33. When making a superseding decision, the Council doesn’t need to review every aspect of the original decision. They only need to consider the specific issues mentioned in the application or the ones that prompted them to act on their own.

When the superseding decision takes effect

34. Typically, a superseding decision comes into effect either on the date it’s made or on the date the application for superseding was made.

35. Regulations provide exceptions, specifying cases where a superseded decision might have a different effective date.

36. In simple terms, this provision outlines the conditions and processes by which decisions related to housing benefits can be replaced or superseded. The provision also discusses who can request or initiate a superseding decision, and which authority is responsible for making these decisions. It provides clarity on the timing of these decisions and indicates that further specifics can be provided through regulations.

The discretionary nature of revisions and supersessions

37. The use of the word “may” in relation to the Council’s power to revise and supersede indicates that these powers are discretionary. In certain instances, it might be considered appropriate not to exercise these powers.

Case law – CIS/6249/1999 paras 21-25. 

38. Analogous powers in relation to review contained in section 25(1) of the Social Security Administration Act 1992 (as enacted) were considered in CIS/6249/1999 paras 21-25.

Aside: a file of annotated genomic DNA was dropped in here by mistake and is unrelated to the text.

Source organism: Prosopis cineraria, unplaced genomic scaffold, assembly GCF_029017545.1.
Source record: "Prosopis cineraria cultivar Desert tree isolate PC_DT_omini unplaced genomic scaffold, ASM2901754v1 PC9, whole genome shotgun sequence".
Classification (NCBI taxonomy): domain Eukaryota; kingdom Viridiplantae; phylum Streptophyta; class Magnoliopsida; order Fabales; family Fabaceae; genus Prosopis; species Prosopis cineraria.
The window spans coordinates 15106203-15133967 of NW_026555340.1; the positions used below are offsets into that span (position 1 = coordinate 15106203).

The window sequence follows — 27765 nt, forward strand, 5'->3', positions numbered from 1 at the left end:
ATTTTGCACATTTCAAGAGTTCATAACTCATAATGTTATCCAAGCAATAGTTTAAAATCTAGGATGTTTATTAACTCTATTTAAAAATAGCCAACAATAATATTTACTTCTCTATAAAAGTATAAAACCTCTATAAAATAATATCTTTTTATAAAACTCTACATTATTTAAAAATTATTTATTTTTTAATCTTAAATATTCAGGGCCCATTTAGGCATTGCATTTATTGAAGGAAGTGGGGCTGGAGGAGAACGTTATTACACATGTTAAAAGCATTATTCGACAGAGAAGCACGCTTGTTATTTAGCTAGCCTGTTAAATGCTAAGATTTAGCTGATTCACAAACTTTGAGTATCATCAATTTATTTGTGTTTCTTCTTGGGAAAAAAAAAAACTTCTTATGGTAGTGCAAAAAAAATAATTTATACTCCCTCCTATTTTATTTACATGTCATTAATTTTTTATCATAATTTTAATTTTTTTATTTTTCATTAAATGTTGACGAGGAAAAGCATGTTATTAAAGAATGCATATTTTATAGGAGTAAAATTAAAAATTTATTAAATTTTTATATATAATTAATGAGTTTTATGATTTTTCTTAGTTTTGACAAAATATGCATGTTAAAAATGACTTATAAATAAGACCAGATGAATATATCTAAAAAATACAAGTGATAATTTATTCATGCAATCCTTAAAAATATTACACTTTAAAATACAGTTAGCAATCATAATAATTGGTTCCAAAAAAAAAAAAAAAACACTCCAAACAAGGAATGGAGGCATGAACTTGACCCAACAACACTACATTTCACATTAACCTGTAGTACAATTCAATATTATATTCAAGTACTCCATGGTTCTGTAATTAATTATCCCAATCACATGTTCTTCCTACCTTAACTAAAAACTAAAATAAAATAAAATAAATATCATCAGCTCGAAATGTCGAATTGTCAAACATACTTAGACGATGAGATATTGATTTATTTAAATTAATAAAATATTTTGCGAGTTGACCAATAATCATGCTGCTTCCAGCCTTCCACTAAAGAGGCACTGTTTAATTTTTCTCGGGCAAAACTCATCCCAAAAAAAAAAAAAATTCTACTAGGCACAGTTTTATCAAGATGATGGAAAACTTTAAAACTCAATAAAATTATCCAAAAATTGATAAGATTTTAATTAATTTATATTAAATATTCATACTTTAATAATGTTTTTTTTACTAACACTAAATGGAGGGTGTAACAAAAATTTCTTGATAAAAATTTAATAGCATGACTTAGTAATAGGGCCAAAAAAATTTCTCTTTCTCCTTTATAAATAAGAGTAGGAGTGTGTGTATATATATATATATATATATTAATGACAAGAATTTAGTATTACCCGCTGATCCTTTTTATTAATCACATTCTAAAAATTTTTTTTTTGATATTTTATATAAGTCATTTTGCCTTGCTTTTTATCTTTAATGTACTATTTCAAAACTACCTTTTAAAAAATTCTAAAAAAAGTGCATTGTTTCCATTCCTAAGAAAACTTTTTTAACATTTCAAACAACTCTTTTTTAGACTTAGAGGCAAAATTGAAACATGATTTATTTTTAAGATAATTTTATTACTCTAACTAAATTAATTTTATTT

39. The Secretary of State argued that section 25(1) mandated a review if a specific ground for it exists and there’s no discretion involved. A legal decision cannot be termed as ‘Wednesbury unreasonable’ or irrational (para 21).

40. The Commissioner considered that the principle of ‘abuse of power’ is a vital consideration. The word “may” in section 25(1) indicated a power, not an obligation. However, in certain contexts, “may” can be interpreted as a requirement. It had generally been assumed that if a ground for review existed, the review should be executed. In some instances, past decisions weren’t reviewed if there was no practical significance regarding the effective date. The Commissioner held that section 25(1) provided a power, not a duty to review (para 22).

41. It’s essential to examine if the power has been abused and thus unlawfully exercised. References are made to a series of tax cases that delve into the principles of ‘abuse of power’ (para 23).

42. Details of tax cases where it was examined if a government entity could backtrack on a representation about how they would treat a taxpayer. The concept of ‘abuse of power’ in the context of fairness and established practices is highlighted (para 24).

43. In this case, it would’ve been an abuse of power for the adjudication officer to review past decisions that could disadvantage the claimant.  The adjudication officer had all the information necessary to act properly, but that wasn’t done. The unfairness in reviewing the past would’ve amounted to an abuse of power (para 25).

44. It will be a rare case where it will be legitimate for a Council to refrain from revising or superseding a decision where the grounds for such revision or supersession exist.